Last updated on September 2018

Stereotactic Radiosurgery in Treating Participants With Greater Than 3 Melanoma Brain Metastases

Brief description of study

This phase II trial studies how well stereotactic radiosurgery works in treating participants with melanoma that has spread to more than 3 places in the brain. Stereotactic radiosurgery is a specialized radiation therapy that delivers a single, high dose of radiation directly to the tumor and may cause less damage to normal tissue.

Detailed Study Description


I. To determine local control of brain metastases at 4 months after initial treatment with stereotactic radiosurgery (SRS) in patients with > 3 melanoma brain metastases (MBM).

II. To determine cognitive decline at 4 months defined as a significant decline (>= 5 point decrease from baseline based on the reliable change index) in the Hopkins Verbal Learning Test-Revised (HVLT-R) Total Recall after initial treatment with SRS versus whole brain radiation therapy (WBRT) in patients with > 3 MBMs.


I. To determine local tumor control and distal tumor control in the brain at 1, 4, 6, 9 and 12 months post-treatment.

II. To determine overall survival in treated patients. III. To assess the pattern of neurocognitive change in memory at 1, 4, 6, 9, and 12 months post-treatment as well as executive function, attention, processing speed and upper extremity fine motor dexterity.

IV. To evaluate composite neurocognitive function scores in treated patients. V. To assess the pre-treatment factors of age, Karnofsky performance scale (KPS), extra-cranial disease, BRAF-V600E mutation status in the predictive determination of local and distal control and neurocognitive outcome in each treatment arm.

VI. To assess the correlation between number of lesions and total volume of intracranial disease and neurocognitive outcome in each treatment arm.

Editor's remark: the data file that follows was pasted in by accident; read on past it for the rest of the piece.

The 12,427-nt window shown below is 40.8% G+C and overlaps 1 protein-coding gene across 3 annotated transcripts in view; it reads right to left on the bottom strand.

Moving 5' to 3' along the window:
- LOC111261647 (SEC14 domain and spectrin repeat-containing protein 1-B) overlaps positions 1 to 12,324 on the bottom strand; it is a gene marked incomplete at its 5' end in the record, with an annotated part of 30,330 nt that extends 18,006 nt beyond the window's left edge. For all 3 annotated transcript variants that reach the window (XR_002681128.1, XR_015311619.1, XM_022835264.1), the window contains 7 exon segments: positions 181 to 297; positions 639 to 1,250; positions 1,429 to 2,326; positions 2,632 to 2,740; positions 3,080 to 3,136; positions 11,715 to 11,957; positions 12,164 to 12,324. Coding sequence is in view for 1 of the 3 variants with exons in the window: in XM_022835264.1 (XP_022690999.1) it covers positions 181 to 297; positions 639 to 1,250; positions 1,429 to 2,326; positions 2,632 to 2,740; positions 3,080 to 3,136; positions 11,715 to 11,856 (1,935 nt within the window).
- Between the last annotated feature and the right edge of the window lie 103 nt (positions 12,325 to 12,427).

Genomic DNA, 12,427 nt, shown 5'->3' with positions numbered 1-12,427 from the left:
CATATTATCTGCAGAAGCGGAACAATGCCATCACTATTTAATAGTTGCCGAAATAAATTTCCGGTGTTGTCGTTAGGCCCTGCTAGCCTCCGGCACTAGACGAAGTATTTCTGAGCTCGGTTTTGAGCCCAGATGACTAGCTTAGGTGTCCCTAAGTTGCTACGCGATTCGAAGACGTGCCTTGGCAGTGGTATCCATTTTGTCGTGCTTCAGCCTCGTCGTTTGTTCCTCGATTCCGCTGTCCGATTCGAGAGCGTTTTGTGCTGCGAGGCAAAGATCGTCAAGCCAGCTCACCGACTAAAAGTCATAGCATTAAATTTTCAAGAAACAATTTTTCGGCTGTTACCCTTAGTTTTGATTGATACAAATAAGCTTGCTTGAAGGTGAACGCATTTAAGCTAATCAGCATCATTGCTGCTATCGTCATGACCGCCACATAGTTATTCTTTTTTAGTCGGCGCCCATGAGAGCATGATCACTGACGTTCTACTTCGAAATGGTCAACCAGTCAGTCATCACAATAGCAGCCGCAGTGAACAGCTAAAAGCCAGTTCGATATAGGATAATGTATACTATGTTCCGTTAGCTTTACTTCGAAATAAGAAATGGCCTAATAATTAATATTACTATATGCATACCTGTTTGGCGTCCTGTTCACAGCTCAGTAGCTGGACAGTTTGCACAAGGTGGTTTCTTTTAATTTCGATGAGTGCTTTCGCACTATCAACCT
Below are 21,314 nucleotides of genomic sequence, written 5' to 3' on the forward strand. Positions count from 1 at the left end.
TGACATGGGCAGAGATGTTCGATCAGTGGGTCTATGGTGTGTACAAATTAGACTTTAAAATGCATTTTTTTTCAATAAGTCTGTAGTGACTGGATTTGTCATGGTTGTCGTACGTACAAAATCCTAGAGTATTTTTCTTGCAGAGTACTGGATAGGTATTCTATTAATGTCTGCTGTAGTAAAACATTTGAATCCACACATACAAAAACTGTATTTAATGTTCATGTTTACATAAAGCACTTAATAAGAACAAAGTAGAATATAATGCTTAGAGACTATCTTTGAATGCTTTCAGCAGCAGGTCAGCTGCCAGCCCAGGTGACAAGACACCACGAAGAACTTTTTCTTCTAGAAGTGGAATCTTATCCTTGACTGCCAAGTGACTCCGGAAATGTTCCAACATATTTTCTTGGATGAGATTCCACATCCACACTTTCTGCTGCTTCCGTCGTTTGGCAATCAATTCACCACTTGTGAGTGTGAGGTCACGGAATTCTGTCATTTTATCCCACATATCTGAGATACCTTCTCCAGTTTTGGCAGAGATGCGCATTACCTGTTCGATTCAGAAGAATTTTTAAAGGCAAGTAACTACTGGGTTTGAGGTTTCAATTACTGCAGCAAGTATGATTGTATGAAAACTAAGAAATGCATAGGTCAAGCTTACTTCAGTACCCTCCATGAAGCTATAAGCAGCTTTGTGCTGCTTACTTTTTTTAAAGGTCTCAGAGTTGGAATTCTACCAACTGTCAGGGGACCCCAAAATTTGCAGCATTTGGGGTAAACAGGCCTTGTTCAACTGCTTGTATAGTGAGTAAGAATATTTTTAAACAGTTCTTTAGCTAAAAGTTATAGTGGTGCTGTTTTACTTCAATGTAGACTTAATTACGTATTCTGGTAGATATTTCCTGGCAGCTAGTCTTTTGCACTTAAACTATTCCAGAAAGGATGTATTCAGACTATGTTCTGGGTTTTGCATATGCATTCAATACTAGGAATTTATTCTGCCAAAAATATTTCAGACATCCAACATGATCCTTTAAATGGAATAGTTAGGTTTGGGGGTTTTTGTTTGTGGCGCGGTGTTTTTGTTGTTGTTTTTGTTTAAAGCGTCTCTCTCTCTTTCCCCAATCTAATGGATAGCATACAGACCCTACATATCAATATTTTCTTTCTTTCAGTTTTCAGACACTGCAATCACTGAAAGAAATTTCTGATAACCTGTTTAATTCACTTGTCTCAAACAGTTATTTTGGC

VII. To document post-treatment adverse side effects in treated patients. VIII. Evaluate the time to initiation of systemic therapy from completion of radiation treatment.

IX. Evaluate the duration/number of cycles of systemic chemotherapy given following radiation treatment.


I. To determine if apolipoprotein E (Apo E) (i.e., Apo E2, Apo E3, and Apo E4) genotyping may prove to be a predictor of radiation induced neurocognitive decline (or neuro-protection).

II. To determine if inflammatory markers (i.e., IL-1, IL-6, and TNF-alpha) may prove to be predictors of radiation induced neurocognitive decline.

III. To determine if hormone and growth factors (i.e., glucocorticoids [e.g., cortisol], gonadal steroids [e.g., estradiol, testosterone, progesterone], growth hormone, human chorionic gonadotropin (hCG), insulin-like growth factor-1 [IGF-1], and neuronal growth factor [NGF]) may prove to be a predictor of radiation induced neurocognitive decline.

IV. To assess whether baseline and post-radiation fludeoxyglucose F-18 (FDG)-positron emission tomography (PET)/computed tomography (CT) scans can predict for neurocognitive decline.


Participants undergo SRS on day 1.

After completion of study treatment, participants are followed up for 12 months.

Clinical Study Identifier: NCT01644591

Contact Investigators or Research Sites near you

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Erik P. Sulman

M D Anderson Cancer Center
Houston, TX United States
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Recruitment Status: Open

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